Guest writer: A Greek Tragedy

So, it’s happened! Let’s all celebrate, pat ourselves on the back and drink to the politicians that made it possible. The bailout of the Greek economy is going ahead and Europe is on the mend. Yippee!

French President Nicolas Sarkozy (seeking re-election this year) says “Today the problem is solved” and The Greek Finance Minister Evangelos Venizelos declared the debt swap an “exceptional success”.  Phew, that makes me feel better..and I thought it was a car crash just waiting to happen.

Hang on a minute.. what have the politicians, and the financial institutions that politicians put in place, done? They have cut the value of billions of euros worth of investments, they have enforced an austerity on the Greek people, that will almost certainly last well beyond the 8 years that is expected, and have pumped so much money into the system future governments will have to raise interest rates beyond what any of us can afford.

What’s more; we have to ask just what has changed after the bailout? We all still have debt, we still have a banking system in crisis and economists are becoming more and more pessimistic about growth.

So what happened to the political ideals of the 1990’s of one big happy European family? At the time continentals seemed to be so pro-Europe, pro-single nation and all that entailed. Politicians were united and driving the way forward.

Let’s wind the clock back to February 1992 when the Maastricht Treaty was signed by 27 European nations. It was the cornerstone document that conceived the European single currency. Two nations had negotiated an opt-out; the UK, under the leadership of the, then, UK Prime Minister John Major, and Denmark and so both had a legal right to stay outside (a right that remains).

In the Treaty there were some cleverly constructed economic parameters. Most notably the restrictions to contain spending to restrict a budget deficit of no more than 3% of GDP and total government debt to GDP of no more than 60%. There were also financial penalties in place for those economies that broke the rules. So everything seemed to be set.

However, small clouds were gathering in what was otherwise a bright blue sky for Europe. These started with those economic rules being broken. First the French and the Germans took spending beyond the agreed limits and the EU imposed no sanctions so then everyone else followed suit and started to spend. This took the economic balance to dangerous levels. But, in the event, who cared? We still had growth, the banks were lending and a golden period was just starting to emerge across the world.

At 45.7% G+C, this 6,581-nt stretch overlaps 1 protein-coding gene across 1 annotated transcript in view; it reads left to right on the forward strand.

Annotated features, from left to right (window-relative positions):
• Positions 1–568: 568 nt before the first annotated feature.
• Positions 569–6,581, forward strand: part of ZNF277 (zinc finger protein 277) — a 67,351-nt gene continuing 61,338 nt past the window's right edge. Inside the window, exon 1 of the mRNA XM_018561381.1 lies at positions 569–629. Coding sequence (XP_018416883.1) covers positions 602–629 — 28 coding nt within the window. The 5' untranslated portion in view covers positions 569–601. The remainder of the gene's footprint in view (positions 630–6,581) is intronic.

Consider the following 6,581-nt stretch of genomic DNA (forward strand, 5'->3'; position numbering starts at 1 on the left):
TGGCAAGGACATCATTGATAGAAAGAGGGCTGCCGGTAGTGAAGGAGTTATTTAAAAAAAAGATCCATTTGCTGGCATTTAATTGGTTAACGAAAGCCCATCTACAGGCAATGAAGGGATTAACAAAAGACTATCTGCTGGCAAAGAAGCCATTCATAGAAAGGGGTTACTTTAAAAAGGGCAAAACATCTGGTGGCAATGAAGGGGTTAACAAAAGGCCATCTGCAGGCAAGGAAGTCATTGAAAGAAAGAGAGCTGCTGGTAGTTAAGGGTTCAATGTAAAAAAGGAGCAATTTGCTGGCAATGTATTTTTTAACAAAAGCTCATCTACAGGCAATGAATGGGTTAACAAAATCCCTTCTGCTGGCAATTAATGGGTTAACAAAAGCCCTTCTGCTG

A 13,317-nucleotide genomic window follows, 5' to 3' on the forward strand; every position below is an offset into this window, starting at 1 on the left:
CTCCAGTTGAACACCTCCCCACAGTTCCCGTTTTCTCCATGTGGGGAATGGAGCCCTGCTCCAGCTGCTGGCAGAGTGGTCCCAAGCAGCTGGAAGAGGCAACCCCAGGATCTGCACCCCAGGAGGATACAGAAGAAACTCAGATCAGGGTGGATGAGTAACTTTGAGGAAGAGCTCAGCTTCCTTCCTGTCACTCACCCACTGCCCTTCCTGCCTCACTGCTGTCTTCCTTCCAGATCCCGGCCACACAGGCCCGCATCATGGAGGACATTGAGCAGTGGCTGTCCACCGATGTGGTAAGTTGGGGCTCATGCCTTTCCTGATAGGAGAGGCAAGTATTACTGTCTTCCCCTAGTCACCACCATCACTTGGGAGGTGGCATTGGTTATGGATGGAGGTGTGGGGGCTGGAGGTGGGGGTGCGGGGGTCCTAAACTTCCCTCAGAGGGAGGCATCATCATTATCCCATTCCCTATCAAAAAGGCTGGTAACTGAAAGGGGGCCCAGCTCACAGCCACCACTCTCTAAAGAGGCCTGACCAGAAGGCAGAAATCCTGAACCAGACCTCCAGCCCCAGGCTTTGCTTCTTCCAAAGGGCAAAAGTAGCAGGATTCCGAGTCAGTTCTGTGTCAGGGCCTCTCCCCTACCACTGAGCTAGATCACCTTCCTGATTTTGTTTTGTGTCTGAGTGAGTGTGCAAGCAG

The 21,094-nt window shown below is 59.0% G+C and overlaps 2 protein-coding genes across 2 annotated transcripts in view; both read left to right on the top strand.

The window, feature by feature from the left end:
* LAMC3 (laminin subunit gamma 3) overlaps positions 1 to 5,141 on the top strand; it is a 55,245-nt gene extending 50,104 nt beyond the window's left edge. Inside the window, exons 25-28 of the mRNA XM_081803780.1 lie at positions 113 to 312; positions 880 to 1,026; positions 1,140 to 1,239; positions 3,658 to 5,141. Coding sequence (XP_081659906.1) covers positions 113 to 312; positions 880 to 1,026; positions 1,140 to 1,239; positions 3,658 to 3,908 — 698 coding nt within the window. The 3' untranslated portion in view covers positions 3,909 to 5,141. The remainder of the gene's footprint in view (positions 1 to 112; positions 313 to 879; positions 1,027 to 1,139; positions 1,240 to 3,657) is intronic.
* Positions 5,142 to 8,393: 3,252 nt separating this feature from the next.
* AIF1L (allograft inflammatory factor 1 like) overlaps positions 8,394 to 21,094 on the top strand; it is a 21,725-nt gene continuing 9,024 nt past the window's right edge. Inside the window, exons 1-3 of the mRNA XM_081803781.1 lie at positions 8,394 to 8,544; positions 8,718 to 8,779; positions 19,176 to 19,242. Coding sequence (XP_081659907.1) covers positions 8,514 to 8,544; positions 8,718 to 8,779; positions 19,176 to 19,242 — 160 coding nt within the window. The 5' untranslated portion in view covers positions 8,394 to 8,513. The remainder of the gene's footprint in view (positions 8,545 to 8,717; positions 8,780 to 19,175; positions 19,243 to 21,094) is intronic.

This was the beginning of trouble that has led us directly to the door of the dark place where we are today. Those blue sky’s are now totally obscured by cloud which, in some places, are building to deliver some dreadful storms. Politicians, eager to be re-elected, not wanted to be labelled by history as the “spoilers” are driving us closer to the abyss.

In reality the Maastricht agreement didn’t go far enough, there should also have been a fiscal union (a unified tax system) written into the wording for the new Eurozone.

So why was a fiscal union not written into the document? Politicians, led by that great European Unionist – Valéry Giscard d’Estang, knew at the time that the public would not go for this as it meant that so much sovereignty would transfer to a European centralised government. As it was, only 51.05% of the French people voted in favour of the Maastricht Treaty in a referendum in September 1992.

John Major was one of the only politicians that foresaw the consequences of not signing up to fiscal as well as a monetary union, or certainly he was one of the few that said as much. This was behind his 1991 decision to go for the opt-out, knowing that monetary union would not work without a unified tax structure.

So, wind the clock forwards again to today and ask “what do we do?”

Well, politicians’ hands are tied that’s for sure. They can’t be seen to allow the troubled economies to default, but can they really keep on bailing out the problem areas? No, certainly not. The electorate will have its say in a while for both Nicolas Sarkozy and Angela Merkel, but at some point pressure will be brought to bear on the politicians to act to stop the rot and find a way to unwind the cycle of despair for those economies that are in trouble.

By the way, the Greek economy currently has a debt to GDP ratio of 160% and has been in recession now for five years. It will need an economic miracle not to default at some point in the future. There are also elections in Greece in a months’ time and politicians there are held in very low regard.

Finally..a footnote to M. Sarkozy: Monsieur, the problem may be solved for “today”, but all you are doing is kicking the can down the road!

Jeremy R Naylor

Jeremy is a presenter on the BBC Radio 5 show ‘Wake up to money’ (broadcast at 5:30 am every week day morning!)  and is Head of Production at Proactive Investors.

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